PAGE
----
User Guide


Annotation Definitions Files

Intel® Advisor
provides macro or routine definitions that enable use of its annotations for each language:
  • For C/C++, the
    header file defines macros that begin with
    , so you can use annotations such as
  • For Fortran, the
    module declares subroutines starting with
    , so you can
    annotations such as
  • For C# on Windows* OS systems, the
    header declares an
    class containing member routines, so you can use annotations such as
    C# and .NET support is deprecated starting
    Intel® Advisor

Reference the Annotation Definitions from Your Source Files

Before you add
Intel® Advisor
annotations into your source files, you need to reference the definitions for the
Intel® Advisor

Where to Add USE Statements in Fortran Programs

Fortran does not have file scope declarations, so the
statement needs to be inside the subroutine, function or main program where the annotation(s) appear. For example:
program F_example ! The main program does not contain annotations, do not add use advisor_annotate here! ! some code . . . ! subroutine F_sub ! This subroutine contains annotations, so add the use advisor_annotate statement use advisor_annotate ! some code . . . ! add Intel Advisor site and task annotations around compute intensive code ! For example, begin a parallel site: call annotate_site_begin(site1) ! end subroutine F_sub ! some code . . . end program F_example
If the call is in a module procedure, the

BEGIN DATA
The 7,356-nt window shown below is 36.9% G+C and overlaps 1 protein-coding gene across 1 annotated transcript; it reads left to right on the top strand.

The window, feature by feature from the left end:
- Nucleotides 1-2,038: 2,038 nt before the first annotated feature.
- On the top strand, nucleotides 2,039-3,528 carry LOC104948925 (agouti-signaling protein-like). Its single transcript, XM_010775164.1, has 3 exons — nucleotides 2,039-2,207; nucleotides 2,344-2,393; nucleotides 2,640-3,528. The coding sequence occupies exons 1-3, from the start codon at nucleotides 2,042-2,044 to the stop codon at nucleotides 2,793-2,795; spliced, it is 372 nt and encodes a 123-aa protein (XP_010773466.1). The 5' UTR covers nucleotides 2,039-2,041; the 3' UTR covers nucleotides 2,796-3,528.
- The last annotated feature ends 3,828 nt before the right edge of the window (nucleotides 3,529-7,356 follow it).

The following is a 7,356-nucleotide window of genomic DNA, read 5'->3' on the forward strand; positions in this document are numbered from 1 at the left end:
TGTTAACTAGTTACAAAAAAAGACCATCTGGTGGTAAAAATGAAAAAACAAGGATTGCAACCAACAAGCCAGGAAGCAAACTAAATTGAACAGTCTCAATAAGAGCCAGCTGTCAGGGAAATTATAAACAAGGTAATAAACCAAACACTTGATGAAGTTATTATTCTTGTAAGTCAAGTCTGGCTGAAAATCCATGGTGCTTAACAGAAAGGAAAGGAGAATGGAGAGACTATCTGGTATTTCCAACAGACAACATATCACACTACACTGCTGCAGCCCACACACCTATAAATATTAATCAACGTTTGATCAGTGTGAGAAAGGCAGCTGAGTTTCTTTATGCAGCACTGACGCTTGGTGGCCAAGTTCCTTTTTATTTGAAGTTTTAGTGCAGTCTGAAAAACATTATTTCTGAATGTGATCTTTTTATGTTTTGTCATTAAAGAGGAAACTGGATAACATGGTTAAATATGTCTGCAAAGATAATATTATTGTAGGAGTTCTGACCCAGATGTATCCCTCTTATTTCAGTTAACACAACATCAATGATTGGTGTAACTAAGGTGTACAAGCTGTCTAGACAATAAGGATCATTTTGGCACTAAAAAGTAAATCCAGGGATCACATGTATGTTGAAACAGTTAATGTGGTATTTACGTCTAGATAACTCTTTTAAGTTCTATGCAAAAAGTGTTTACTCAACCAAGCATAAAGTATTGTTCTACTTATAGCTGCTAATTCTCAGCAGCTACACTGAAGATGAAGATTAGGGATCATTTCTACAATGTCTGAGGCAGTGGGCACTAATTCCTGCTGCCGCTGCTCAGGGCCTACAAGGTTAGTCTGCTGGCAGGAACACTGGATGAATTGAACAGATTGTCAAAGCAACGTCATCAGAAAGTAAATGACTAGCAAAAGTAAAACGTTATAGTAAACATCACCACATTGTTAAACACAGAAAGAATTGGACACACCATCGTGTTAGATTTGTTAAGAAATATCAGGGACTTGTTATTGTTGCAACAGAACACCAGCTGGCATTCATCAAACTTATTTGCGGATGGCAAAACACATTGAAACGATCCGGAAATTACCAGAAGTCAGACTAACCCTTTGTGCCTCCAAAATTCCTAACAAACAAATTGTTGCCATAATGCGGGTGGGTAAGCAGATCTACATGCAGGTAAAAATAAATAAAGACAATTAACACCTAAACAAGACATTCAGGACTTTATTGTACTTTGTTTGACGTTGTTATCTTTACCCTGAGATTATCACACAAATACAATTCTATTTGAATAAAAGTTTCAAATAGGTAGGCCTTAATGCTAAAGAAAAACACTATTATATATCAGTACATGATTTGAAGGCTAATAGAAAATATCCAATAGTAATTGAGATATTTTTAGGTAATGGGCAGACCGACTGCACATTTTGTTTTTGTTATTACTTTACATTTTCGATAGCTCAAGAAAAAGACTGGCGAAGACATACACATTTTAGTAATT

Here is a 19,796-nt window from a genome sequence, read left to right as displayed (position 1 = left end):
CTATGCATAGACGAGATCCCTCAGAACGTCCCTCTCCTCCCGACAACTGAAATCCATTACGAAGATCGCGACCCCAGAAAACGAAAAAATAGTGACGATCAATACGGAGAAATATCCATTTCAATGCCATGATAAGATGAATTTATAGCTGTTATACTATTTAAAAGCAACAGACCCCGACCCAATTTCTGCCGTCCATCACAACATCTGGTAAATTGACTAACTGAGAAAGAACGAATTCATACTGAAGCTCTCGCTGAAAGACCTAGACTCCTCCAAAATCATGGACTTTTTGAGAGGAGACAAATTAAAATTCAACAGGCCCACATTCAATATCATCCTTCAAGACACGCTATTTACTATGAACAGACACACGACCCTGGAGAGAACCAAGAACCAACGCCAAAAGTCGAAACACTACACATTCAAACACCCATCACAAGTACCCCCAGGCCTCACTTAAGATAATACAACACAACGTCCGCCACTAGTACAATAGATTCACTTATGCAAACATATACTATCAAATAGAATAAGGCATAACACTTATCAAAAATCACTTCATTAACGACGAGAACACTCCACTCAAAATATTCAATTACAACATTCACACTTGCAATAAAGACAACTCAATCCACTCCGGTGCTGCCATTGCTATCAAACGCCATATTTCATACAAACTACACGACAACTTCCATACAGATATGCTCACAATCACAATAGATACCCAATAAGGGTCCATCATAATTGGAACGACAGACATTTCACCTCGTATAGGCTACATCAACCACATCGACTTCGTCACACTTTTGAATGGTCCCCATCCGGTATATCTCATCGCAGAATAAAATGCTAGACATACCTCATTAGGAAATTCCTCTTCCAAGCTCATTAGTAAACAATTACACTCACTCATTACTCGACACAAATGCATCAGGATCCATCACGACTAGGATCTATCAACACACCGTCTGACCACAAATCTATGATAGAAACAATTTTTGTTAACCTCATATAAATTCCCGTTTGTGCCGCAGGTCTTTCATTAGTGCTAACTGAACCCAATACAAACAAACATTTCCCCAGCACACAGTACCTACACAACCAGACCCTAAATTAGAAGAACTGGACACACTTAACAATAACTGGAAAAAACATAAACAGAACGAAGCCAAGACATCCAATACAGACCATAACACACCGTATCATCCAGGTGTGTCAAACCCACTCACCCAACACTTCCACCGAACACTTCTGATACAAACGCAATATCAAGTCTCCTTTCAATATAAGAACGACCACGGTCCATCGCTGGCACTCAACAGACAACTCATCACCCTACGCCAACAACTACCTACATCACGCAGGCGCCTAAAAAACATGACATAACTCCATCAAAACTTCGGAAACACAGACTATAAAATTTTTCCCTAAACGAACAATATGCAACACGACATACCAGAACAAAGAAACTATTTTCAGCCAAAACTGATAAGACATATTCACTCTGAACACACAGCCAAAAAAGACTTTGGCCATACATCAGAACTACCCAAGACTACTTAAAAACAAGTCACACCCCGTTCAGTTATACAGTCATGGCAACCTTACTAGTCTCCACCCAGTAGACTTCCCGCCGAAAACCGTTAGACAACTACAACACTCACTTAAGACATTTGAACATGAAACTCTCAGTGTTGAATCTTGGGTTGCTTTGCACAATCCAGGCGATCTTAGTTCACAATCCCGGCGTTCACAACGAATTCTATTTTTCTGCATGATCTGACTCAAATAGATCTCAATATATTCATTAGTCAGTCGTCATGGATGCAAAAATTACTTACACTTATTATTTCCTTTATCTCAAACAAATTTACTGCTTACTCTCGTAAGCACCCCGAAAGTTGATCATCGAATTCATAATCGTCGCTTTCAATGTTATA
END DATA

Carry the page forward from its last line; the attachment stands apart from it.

statement can be at the module level. For more details about placing
statements, see your Fortran compiler documentation.

Specify Build Settings

Specific build settings are needed for each language. Certain build settings are needed for each module that contains
Intel® Advisor
annotations, such as specifying the directory where the annotations definitions are located. For C/C++ and Fortran applications, other build (compiler and linker) settings are needed for all modules in an application, such as full debug information. Read the Build Settings... topics by clicking the links below under See Also for your language.

Redistribute the Annotations Definition File(s)

You only need annotations in your code when you are using the
Intel® Advisor
Suitability and Dependencies tools to predict your serial program's parallel behavior. Before you distribute your application, you will typically replace these annotations when you add the parallel framework code. However, because the annotations do not change how your applications runs unless you use
Intel® Advisor
tools, you can distribute your application with the annotations still present.
For information about redistributing the annotation definition files, see the installed End User License Agreement (
) and the
file installed in the
Intel® Advisor

Special Considerations for C/C++ Applications

With C/C++ programs:
  • If your program encounters errors when you include the
    file, see Handling Compilation Issues that Appear After Adding advisor-annotate.h (primarily for Windows systems).
  • On Windows OS systems
    : If you do need to modify the
    file, you can add a copy of it for a specific project or solution. If the version of
    changes, you will need to update your copies of the file. See .
    If you do not need to modify this file, you can reference the same installed
    from multiple projects or solutions as a read-only file. If you use the
    Intel® Advisor
    environment variable and the version of
    Intel® Advisor
    changes, you only need to change this reference if the environment variable name changes, such as for a major version. Thus, using a read-only version can minimize future maintenance.
  • On Linux* OS systems
    : Except in very rare circumstances, you can reference the same installed
    from multiple projects or solutions as a read-only file.
  • Since the annotations do not change the values computed by your program, you can change the expansions of the macro, or suppress expansion altogether, as described in .

Product and Performance Information


Performance varies by use, configuration and other factors. Learn more at